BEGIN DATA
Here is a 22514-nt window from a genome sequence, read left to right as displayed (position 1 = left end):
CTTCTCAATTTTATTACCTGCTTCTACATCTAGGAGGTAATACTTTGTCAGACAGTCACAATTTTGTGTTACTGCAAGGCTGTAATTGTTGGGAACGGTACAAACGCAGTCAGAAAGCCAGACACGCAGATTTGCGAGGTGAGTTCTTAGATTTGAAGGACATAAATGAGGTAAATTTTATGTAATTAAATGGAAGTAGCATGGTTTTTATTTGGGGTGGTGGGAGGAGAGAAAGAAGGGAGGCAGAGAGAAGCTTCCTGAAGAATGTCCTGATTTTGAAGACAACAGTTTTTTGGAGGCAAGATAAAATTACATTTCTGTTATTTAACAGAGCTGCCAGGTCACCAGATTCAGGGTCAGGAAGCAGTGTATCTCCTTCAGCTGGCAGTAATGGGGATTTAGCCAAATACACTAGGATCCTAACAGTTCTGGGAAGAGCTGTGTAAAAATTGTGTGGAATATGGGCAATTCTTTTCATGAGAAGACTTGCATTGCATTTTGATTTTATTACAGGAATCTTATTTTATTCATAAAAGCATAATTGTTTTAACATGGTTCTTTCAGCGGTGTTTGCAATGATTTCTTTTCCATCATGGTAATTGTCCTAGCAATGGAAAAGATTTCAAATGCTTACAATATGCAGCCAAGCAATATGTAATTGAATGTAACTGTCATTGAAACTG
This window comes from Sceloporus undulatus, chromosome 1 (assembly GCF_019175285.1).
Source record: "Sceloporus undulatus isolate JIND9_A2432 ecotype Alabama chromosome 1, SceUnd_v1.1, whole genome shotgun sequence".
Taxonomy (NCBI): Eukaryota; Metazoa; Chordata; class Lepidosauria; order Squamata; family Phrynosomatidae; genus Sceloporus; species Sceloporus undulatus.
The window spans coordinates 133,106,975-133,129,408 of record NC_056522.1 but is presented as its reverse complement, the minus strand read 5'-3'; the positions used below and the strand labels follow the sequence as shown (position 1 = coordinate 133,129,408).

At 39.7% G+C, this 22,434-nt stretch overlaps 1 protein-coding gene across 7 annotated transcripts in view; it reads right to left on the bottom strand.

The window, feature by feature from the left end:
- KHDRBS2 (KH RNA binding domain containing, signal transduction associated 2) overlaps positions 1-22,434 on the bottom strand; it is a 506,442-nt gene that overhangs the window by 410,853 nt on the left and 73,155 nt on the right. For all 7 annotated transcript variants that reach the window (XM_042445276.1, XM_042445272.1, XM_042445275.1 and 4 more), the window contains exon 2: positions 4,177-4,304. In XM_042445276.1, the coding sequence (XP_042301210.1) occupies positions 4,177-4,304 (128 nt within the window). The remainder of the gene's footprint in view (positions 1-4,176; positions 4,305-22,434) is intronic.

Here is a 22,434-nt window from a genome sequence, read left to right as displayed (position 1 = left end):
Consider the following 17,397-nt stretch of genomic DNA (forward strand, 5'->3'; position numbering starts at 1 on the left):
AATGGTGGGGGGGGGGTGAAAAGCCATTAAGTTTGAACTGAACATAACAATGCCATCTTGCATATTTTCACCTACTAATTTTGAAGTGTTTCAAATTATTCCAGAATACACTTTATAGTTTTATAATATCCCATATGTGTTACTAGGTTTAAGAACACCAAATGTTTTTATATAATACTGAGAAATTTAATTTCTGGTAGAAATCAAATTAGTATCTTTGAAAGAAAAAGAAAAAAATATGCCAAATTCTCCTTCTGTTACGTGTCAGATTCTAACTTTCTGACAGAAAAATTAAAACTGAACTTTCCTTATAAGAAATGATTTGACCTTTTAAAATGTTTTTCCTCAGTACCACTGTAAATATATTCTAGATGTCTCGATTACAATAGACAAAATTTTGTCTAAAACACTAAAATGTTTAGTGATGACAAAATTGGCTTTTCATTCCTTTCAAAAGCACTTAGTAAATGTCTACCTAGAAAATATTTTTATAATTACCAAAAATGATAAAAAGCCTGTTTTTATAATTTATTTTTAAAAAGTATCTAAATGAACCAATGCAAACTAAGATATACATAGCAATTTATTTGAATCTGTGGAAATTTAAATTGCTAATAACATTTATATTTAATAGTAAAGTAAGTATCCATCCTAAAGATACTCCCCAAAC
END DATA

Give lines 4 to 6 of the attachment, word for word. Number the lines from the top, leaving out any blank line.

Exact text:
Source record: "Sceloporus undulatus isolate JIND9_A2432 ecotype Alabama chromosome 1, SceUnd_v1.1, whole genome shotgun sequence".
Taxonomy (NCBI): Eukaryota; Metazoa; Chordata; class Lepidosauria; order Squamata; family Phrynosomatidae; genus Sceloporus; species Sceloporus undulatus.
The window spans coordinates 133,106,975-133,129,408 of record NC_056522.1 but is presented as its reverse complement, the minus strand read 5'-3'; the positions used below and the strand labels follow the sequence as shown (position 1 = coordinate 133,129,408).